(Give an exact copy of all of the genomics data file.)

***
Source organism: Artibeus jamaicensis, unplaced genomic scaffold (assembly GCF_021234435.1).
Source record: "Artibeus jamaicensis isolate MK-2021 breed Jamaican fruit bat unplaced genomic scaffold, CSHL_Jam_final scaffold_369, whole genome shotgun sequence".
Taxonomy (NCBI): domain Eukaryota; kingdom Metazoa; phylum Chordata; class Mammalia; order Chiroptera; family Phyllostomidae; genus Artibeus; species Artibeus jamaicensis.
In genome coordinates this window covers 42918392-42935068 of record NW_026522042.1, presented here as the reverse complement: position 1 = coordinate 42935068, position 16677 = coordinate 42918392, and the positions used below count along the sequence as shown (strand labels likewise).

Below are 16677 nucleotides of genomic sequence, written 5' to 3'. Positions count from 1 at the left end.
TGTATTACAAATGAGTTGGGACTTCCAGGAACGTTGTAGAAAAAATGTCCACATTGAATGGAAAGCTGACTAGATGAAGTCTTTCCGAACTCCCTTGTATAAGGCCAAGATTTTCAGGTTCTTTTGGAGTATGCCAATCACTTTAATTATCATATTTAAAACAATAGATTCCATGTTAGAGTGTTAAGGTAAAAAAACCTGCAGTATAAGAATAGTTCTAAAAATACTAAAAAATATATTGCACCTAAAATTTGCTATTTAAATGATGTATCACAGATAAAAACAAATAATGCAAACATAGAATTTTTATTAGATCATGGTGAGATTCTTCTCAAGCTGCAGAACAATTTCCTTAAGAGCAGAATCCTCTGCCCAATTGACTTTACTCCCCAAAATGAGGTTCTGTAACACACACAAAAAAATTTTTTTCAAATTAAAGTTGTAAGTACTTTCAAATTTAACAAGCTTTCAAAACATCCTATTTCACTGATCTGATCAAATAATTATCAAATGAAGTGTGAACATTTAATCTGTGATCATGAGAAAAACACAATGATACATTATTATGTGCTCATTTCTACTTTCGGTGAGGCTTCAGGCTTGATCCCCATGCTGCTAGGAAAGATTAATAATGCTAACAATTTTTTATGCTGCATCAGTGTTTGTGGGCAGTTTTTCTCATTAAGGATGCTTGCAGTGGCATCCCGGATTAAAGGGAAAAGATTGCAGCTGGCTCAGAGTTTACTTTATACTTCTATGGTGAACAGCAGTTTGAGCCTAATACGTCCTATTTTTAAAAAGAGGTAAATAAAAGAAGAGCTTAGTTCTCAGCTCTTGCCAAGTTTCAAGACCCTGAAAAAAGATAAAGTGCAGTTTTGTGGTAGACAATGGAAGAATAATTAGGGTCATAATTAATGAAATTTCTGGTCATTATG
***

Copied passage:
Source organism: Artibeus jamaicensis, unplaced genomic scaffold (assembly GCF_021234435.1).
Source record: "Artibeus jamaicensis isolate MK-2021 breed Jamaican fruit bat unplaced genomic scaffold, CSHL_Jam_final scaffold_369, whole genome shotgun sequence".
Taxonomy (NCBI): domain Eukaryota; kingdom Metazoa; phylum Chordata; class Mammalia; order Chiroptera; family Phyllostomidae; genus Artibeus; species Artibeus jamaicensis.
In genome coordinates this window covers 42918392-42935068 of record NW_026522042.1, presented here as the reverse complement: position 1 = coordinate 42935068, position 16677 = coordinate 42918392, and the positions used below count along the sequence as shown (strand labels likewise).

Below are 16677 nucleotides of genomic sequence, written 5' to 3'. Positions count from 1 at the left end.
TGTATTACAAATGAGTTGGGACTTCCAGGAACGTTGTAGAAAAAATGTCCACATTGAATGGAAAGCTGACTAGATGAAGTCTTTCCGAACTCCCTTGTATAAGGCCAAGATTTTCAGGTTCTTTTGGAGTATGCCAATCACTTTAATTATCATATTTAAAACAATAGATTCCATGTTAGAGTGTTAAGGTAAAAAAACCTGCAGTATAAGAATAGTTCTAAAAATACTAAAAAATATATTGCACCTAAAATTTGCTATTTAAATGATGTATCACAGATAAAAACAAATAATGCAAACATAGAATTTTTATTAGATCATGGTGAGATTCTTCTCAAGCTGCAGAACAATTTCCTTAAGAGCAGAATCCTCTGCCCAATTGACTTTACTCCCCAAAATGAGGTTCTGTAACACACACAAAAAAATTTTTTTCAAATTAAAGTTGTAAGTACTTTCAAATTTAACAAGCTTTCAAAACATCCTATTTCACTGATCTGATCAAATAATTATCAAATGAAGTGTGAACATTTAATCTGTGATCATGAGAAAAACACAATGATACATTATTATGTGCTCATTTCTACTTTCGGTGAGGCTTCAGGCTTGATCCCCATGCTGCTAGGAAAGATTAATAATGCTAACAATTTTTTATGCTGCATCAGTGTTTGTGGGCAGTTTTTCTCATTAAGGATGCTTGCAGTGGCATCCCGGATTAAAGGGAAAAGATTGCAGCTGGCTCAGAGTTTACTTTATACTTCTATGGTGAACAGCAGTTTGAGCCTAATACGTCCTATTTTTAAAAAGAGGTAAATAAAAGAAGAGCTTAGTTCTCAGCTCTTGCCAAGTTTCAAGACCCTGAAAAAAGATAAAGTGCAGTTTTGTGGTAGACAATGGAAGAATAATTAGGGTCATAATTAATGAAATTTCTGGTCATTATG